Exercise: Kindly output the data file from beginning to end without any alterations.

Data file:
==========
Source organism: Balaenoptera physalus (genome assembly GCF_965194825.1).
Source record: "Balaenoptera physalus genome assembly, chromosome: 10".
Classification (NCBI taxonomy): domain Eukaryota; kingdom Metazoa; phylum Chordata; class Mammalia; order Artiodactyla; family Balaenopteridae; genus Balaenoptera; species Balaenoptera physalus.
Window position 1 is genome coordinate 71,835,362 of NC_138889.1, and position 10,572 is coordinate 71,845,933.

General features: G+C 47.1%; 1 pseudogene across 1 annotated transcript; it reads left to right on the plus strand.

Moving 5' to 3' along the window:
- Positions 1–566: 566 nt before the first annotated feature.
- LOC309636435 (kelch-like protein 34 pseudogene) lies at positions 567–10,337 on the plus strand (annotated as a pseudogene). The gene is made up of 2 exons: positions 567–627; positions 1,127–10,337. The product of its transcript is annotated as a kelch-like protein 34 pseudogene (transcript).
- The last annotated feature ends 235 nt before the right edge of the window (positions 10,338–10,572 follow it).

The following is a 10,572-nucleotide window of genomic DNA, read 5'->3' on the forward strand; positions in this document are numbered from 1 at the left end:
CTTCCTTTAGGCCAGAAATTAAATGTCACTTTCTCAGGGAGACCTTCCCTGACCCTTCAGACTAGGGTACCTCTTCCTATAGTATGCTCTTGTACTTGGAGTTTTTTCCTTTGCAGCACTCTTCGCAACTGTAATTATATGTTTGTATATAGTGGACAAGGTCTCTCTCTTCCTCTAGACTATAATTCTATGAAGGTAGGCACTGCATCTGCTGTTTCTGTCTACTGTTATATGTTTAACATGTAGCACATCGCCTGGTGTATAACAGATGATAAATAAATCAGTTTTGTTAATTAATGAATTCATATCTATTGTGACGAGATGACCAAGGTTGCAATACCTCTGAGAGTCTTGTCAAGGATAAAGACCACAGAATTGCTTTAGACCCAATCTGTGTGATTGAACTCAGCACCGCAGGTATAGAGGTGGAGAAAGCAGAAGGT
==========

Source organism: Balaenoptera physalus (genome assembly GCF_965194825.1).
Source record: "Balaenoptera physalus genome assembly, chromosome: 10".
Classification (NCBI taxonomy): domain Eukaryota; kingdom Metazoa; phylum Chordata; class Mammalia; order Artiodactyla; family Balaenopteridae; genus Balaenoptera; species Balaenoptera physalus.
Window position 1 is genome coordinate 71,835,362 of NC_138889.1, and position 10,572 is coordinate 71,845,933.

General features: G+C 47.1%; 1 pseudogene across 1 annotated transcript; it reads left to right on the plus strand.

Moving 5' to 3' along the window:
- Positions 1–566: 566 nt before the first annotated feature.
- LOC309636435 (kelch-like protein 34 pseudogene) lies at positions 567–10,337 on the plus strand (annotated as a pseudogene). The gene is made up of 2 exons: positions 567–627; positions 1,127–10,337. The product of its transcript is annotated as a kelch-like protein 34 pseudogene (transcript).
- The last annotated feature ends 235 nt before the right edge of the window (positions 10,338–10,572 follow it).

The following is a 10,572-nucleotide window of genomic DNA, read 5'->3' on the forward strand; positions in this document are numbered from 1 at the left end:
CTTCCTTTAGGCCAGAAATTAAATGTCACTTTCTCAGGGAGACCTTCCCTGACCCTTCAGACTAGGGTACCTCTTCCTATAGTATGCTCTTGTACTTGGAGTTTTTTCCTTTGCAGCACTCTTCGCAACTGTAATTATATGTTTGTATATAGTGGACAAGGTCTCTCTCTTCCTCTAGACTATAATTCTATGAAGGTAGGCACTGCATCTGCTGTTTCTGTCTACTGTTATATGTTTAACATGTAGCACATCGCCTGGTGTATAACAGATGATAAATAAATCAGTTTTGTTAATTAATGAATTCATATCTATTGTGACGAGATGACCAAGGTTGCAATACCTCTGAGAGTCTTGTCAAGGATAAAGACCACAGAATTGCTTTAGACCCAATCTGTGTGATTGAACTCAGCACCGCAGGTATAGAGGTGGAGAAAGCAGAAGGT